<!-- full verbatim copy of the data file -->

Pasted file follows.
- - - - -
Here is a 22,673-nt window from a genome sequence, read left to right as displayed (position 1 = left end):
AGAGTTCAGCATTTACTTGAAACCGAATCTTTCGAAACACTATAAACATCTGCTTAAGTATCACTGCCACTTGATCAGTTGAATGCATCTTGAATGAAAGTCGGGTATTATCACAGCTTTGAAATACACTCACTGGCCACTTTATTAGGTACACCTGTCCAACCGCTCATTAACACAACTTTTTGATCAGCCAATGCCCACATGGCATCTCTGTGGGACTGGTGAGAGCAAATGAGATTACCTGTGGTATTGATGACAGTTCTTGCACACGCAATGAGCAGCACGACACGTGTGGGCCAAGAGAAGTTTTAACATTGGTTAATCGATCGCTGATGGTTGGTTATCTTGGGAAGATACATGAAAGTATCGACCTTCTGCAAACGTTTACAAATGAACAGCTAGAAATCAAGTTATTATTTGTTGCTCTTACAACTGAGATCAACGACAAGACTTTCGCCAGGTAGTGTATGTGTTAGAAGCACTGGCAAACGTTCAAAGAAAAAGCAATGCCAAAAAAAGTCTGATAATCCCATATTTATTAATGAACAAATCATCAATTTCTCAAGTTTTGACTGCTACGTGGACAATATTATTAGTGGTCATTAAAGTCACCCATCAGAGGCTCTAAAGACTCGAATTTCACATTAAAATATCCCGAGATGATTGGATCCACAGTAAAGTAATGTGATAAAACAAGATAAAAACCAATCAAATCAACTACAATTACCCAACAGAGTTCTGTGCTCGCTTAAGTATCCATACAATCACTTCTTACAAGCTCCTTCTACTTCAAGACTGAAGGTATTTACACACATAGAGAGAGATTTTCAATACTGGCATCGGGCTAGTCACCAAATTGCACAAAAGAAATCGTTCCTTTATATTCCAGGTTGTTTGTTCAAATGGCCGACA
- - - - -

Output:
Here is a 22,673-nt window from a genome sequence, read left to right as displayed (position 1 = left end):
AGAGTTCAGCATTTACTTGAAACCGAATCTTTCGAAACACTATAAACATCTGCTTAAGTATCACTGCCACTTGATCAGTTGAATGCATCTTGAATGAAAGTCGGGTATTATCACAGCTTTGAAATACACTCACTGGCCACTTTATTAGGTACACCTGTCCAACCGCTCATTAACACAACTTTTTGATCAGCCAATGCCCACATGGCATCTCTGTGGGACTGGTGAGAGCAAATGAGATTACCTGTGGTATTGATGACAGTTCTTGCACACGCAATGAGCAGCACGACACGTGTGGGCCAAGAGAAGTTTTAACATTGGTTAATCGATCGCTGATGGTTGGTTATCTTGGGAAGATACATGAAAGTATCGACCTTCTGCAAACGTTTACAAATGAACAGCTAGAAATCAAGTTATTATTTGTTGCTCTTACAACTGAGATCAACGACAAGACTTTCGCCAGGTAGTGTATGTGTTAGAAGCACTGGCAAACGTTCAAAGAAAAAGCAATGCCAAAAAAAGTCTGATAATCCCATATTTATTAATGAACAAATCATCAATTTCTCAAGTTTTGACTGCTACGTGGACAATATTATTAGTGGTCATTAAAGTCACCCATCAGAGGCTCTAAAGACTCGAATTTCACATTAAAATATCCCGAGATGATTGGATCCACAGTAAAGTAATGTGATAAAACAAGATAAAAACCAATCAAATCAACTACAATTACCCAACAGAGTTCTGTGCTCGCTTAAGTATCCATACAATCACTTCTTACAAGCTCCTTCTACTTCAAGACTGAAGGTATTTACACACATAGAGAGAGATTTTCAATACTGGCATCGGGCTAGTCACCAAATTGCACAAAAGAAATCGTTCCTTTATATTCCAGGTTGTTTGTTCAAATGGCCGACA